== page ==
The 15 Best Perennials For A Vertical Garden

Installing a beautiful vertical garden can create a beautiful a focal point for your garden. But what if you don’t want to have to replant every year? Perennials can be the solution to your gardening challenge! I have been gardening for years and am happy to share my knowledge with you of the best perennials to grow in a vertical garden.

The 15 Best Perennials For a Vertical GardenThe 15 best perennials for a vertical garden are:

  • Honeysuckle
  • Trumpet Vine
  • Wisteria
  • Climbing Hydrangea
  • Boston Ivy
  • Climbing Rose
  • Creeping Phlox
  • Clematis
  • Aurina, or Basket of Gold
  • Heucherella
  • Snow-in-Summer
  • Mint
  • Sage
  • Lemon Balm
  • Thyme

Perennials are defined as any plant that lives for more than two years. They are traditionally lower maintenance than annuals, but they do have their individual requirements in order to thrive. Keep reading to learn how to grow your perennials into the stunning foundation focal point that you want for your garden!

Vining Plants

Vining plants work beautifully in a vertical garden. They can be planted in the ground at the base of your garden, or in planters on one of the levels, depending on the design of your vertical garden structure. They usually will just need something to cling to for support, such as a trellis.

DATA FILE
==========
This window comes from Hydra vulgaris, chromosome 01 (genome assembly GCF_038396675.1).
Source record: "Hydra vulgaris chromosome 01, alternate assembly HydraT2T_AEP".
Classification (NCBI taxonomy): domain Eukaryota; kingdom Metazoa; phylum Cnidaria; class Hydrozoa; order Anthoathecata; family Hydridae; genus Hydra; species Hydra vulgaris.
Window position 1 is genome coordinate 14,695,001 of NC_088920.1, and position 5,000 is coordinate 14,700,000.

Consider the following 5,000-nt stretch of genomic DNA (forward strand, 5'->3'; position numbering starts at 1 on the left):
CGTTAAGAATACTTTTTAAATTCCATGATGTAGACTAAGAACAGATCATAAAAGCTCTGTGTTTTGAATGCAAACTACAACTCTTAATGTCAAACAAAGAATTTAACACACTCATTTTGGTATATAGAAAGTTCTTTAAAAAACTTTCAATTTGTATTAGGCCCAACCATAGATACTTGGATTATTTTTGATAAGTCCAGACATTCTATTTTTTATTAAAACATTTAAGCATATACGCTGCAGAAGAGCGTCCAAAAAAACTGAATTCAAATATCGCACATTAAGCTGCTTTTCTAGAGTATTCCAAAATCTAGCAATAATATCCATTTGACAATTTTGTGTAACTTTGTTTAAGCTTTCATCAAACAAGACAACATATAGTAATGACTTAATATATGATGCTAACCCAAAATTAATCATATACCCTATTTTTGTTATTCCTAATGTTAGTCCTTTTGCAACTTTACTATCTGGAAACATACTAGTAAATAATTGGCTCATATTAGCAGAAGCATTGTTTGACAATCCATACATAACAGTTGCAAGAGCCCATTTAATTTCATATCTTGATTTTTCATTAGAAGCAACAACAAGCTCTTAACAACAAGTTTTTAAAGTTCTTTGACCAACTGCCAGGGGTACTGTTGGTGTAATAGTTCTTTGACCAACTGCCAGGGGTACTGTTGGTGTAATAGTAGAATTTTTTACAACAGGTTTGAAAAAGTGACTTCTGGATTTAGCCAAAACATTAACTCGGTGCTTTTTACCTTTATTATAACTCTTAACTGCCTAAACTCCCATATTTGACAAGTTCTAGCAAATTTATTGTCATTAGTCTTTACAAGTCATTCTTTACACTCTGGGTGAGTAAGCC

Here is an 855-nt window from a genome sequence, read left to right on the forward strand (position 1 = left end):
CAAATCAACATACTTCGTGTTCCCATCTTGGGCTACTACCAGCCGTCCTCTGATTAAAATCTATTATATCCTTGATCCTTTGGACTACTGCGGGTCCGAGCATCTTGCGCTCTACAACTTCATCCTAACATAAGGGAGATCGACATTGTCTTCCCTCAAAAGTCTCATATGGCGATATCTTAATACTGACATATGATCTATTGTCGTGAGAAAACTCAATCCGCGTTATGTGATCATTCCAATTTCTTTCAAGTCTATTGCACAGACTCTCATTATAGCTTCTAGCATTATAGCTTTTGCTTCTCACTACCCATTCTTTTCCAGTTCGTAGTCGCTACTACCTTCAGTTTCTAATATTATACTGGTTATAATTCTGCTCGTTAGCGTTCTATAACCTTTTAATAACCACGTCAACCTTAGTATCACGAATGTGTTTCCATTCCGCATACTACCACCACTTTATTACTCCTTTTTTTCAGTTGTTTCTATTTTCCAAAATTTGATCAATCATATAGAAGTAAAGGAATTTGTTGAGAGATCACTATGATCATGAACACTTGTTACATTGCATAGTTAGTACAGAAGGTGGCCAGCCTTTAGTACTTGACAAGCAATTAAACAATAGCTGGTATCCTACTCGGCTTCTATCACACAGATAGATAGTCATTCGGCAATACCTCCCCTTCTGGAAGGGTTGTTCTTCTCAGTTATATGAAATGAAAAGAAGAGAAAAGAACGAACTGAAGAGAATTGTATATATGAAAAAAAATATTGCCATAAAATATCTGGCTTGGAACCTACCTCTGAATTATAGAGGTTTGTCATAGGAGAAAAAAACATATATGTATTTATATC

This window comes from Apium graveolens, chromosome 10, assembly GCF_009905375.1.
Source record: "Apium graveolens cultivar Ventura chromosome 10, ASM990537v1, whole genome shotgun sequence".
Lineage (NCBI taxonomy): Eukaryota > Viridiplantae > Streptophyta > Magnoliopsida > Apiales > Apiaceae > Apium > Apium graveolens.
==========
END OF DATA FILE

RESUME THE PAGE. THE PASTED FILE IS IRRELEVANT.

Honeysuckle is a hardy perennial that is very common. It is known for its heady perfume when the blooms are at their zenith. They prefer an area with full sun and rich well-drained soil, although they may tolerate less than ideal conditions.

Provide them a trellis, and they will spread all over. They can also be grown in containers, so long as they are still provided with support so the vines can grow outwards.

You will want to prune the upper vines when the plant is dormant to allow ample air and sunlight to reach all parts of the plants.

Trumpet Vine

With is gorgeous orange and red-orange tube-shaped flowers, trumpet vine will add a vibrant splash of color to your landscape. They are very attractive to hummingbirds so are a great addition if you are a bird lover.

Trumpet Vine grows so quickly and easily that it is considered invasive in some climates. It can grow 30 to 40 feet in a season, so you will want to keep it pruned back so it does not take over everything.


Wisteria is a strong climber that blooms out in cascades of fragrant lavender flowers in spring. They like full sun and fertile, well-drained soil.

You should not grow wisteria too near your home or other structures as it can be very aggressive. Asian types of wisteria are more so than the North American versions, so if you are concerned about the plants taking over, you should choose one of these types instead.

One beautiful example of a non-invasive type of wisteria is Amethyst Falls Wysteria. It is deer, drought, and disease resistant and won the Georgia Gold Medal in 2006.

Climbing Hydrangea

If you are looking for a plant to cover an ugly brick or stone wall, climbing hydrangea is the plant for you. It is a hardy climber with full dark green leaves and white flowers in the spring and summer. In autumn, the leaves turn a rich golden color.

The plants take a couple of years to reach full maturity, but when they do, they will completely transform wherever they are grown.